The Justice Data Lab has been launched as a pilot for one year from April 2013. During this year, a small team from Analytical Services within the Ministry of Justice will support organisations that provide offender services by allowing them easy access to aggregate re-offending data, specific to the group of people they have worked with. This will support organisations in understanding their effectiveness at reducing re-offending.
The service model involves organisations sending the Justice Data Lab team details of the offenders they have worked with along with information about the specific intervention they have delivered. The Data Lab team then matches these offenders to MoJ’s central datasets and returns the re-offending rate of this particular cohort, alongside that of a control group of offenders with very similar characteristics in order to better identify the impact of the organisation’s work.
There are two publication types:
A summary of the findings of the Justice Data Lab pilot to date (2 April to 31 October 2013).
Tailored reports about the re-offending outcomes of services or interventions delivered by each of the organisations who have requested information through the Justice Data Lab pilot. Each report is an Official Statistic and will show the results of the re-offending analysis for the particular service or intervention delivered by the organisation who delivered it.
Main findings to date
To date, the Justice Data Lab has received 58 requests for re-offending information and has produced 7 reports which were published last month. A further 23 are now complete and ready for publication, bringing the total of completed reports to 30. To date, there have been 9 requests that could not be processed as the minimum criteria for analyses through the Data Lab had not been met. The remaining requests are currently in progress and will be published in future monthly releases of these statistics.
Of the 23 reports being published this month:
19 reports are regional analyses of the NOMS Co-Financing Organisation (NOMS CFO) project, which aims to help offenders access mainstream services with the aim of gaining skills and moving them into employment. The initiative is funded in partnership with the European Social Fund and is delivered regionally through a number of different suppliers; these include probation trusts and private companies such as Serco, A4E, and Pertemps People Development Group. There are 2 reports presented for each region where the programme was started by individuals in 2010; the first report for each region covers individuals who started the programme in custody, and the second report covers those who started whilst in the community.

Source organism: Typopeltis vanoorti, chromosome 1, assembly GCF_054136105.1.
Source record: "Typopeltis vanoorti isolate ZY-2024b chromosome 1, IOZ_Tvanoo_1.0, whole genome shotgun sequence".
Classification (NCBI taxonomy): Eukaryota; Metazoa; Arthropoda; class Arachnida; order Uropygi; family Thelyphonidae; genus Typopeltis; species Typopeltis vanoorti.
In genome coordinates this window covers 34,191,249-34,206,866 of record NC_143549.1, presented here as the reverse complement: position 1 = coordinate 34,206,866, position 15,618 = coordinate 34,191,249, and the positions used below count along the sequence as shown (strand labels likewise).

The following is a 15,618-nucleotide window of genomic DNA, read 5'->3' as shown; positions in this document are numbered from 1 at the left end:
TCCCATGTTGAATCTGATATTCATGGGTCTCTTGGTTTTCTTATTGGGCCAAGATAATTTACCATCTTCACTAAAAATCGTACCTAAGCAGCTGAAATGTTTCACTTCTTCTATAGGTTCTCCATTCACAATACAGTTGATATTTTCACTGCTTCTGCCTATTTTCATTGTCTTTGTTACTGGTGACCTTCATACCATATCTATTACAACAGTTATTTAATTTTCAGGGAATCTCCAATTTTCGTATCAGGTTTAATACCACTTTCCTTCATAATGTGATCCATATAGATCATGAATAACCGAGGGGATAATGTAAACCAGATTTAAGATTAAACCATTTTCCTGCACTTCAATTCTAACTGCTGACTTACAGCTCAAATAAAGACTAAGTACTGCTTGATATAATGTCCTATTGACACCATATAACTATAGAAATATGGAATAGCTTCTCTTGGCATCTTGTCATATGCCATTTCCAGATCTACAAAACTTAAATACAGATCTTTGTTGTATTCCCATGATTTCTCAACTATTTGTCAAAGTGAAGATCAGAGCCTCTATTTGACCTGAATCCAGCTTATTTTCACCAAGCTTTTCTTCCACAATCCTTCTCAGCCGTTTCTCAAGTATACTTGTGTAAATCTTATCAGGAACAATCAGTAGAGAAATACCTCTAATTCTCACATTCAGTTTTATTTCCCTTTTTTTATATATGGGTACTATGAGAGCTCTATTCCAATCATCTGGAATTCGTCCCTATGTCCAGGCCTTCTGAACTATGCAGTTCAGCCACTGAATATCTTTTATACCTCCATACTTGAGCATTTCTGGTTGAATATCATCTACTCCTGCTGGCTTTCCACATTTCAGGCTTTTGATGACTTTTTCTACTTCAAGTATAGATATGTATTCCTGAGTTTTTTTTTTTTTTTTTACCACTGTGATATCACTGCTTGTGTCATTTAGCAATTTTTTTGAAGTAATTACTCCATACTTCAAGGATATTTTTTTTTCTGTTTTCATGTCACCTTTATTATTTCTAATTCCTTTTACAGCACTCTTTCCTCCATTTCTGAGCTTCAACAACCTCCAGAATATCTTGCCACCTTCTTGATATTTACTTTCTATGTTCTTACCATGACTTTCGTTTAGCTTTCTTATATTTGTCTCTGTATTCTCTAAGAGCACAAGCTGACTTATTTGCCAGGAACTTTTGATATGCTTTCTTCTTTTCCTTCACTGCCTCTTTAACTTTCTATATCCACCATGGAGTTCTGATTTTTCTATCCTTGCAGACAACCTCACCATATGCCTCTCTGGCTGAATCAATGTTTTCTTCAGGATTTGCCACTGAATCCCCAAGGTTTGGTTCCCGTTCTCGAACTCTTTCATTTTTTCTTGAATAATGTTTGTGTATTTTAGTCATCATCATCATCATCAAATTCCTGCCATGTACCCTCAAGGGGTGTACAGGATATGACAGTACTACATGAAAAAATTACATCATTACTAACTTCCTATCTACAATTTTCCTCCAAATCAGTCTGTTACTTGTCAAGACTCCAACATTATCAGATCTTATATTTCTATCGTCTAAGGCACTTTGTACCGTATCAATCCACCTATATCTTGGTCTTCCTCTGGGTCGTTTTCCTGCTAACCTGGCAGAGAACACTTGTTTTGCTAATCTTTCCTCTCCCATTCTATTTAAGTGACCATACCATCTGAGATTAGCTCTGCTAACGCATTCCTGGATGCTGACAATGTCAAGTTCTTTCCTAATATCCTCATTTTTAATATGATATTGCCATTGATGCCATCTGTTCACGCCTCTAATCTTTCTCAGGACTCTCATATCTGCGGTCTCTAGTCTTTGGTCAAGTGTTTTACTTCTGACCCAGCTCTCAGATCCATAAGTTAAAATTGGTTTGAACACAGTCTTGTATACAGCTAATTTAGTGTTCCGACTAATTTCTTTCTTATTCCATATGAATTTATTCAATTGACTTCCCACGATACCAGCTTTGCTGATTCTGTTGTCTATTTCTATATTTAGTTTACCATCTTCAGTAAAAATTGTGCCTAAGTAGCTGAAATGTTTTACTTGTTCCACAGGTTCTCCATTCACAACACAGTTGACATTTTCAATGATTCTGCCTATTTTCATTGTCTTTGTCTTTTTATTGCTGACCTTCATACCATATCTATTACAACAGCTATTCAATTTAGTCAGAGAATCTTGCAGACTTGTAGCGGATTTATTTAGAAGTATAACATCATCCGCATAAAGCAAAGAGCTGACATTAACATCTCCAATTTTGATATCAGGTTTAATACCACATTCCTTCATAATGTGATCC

Of these 19 reports:
- All the programmes which started in the community, with the exception of the North East, led to a reduction in the one year proven re-offending rate.
- There were inconclusive findings for the programmes which started in custody.
For further details about the NOMS CFO project, please see the following information.
There were four inconclusive results which looked at programmes delivered by Safe Ground, the Pre-School Learning Alliance in YOI Stoke, Riverside ECHG, and St Helens Integrated Offender Management (IOM). Reasons for an inconclusive result include; the sample of individuals provided by the organisation was too small to detect a statistically significant change in behaviour; or that the service or programme genuinely does not affect re-offending behaviour. However, it is very difficult to differentiate between these reasons in the analysis, so the organisations are recommended to submit larger samples of data when it becomes available. Detailed discussion of results and interpretation is available in the individual reports.
The bulletin is produced and handled by the Ministry’s analytical professionals and production staff. Pre-release access of up to 24 hours is granted to the following persons: Ministry of Justice Secretary of State, Parliamentary Under Secretary of State, Permanent Secretary, Policy Advisers for reducing re-offending, Policy Advisors for the Transforming Rehabilitation Programme, and relevant Press Officers and Special Advisers.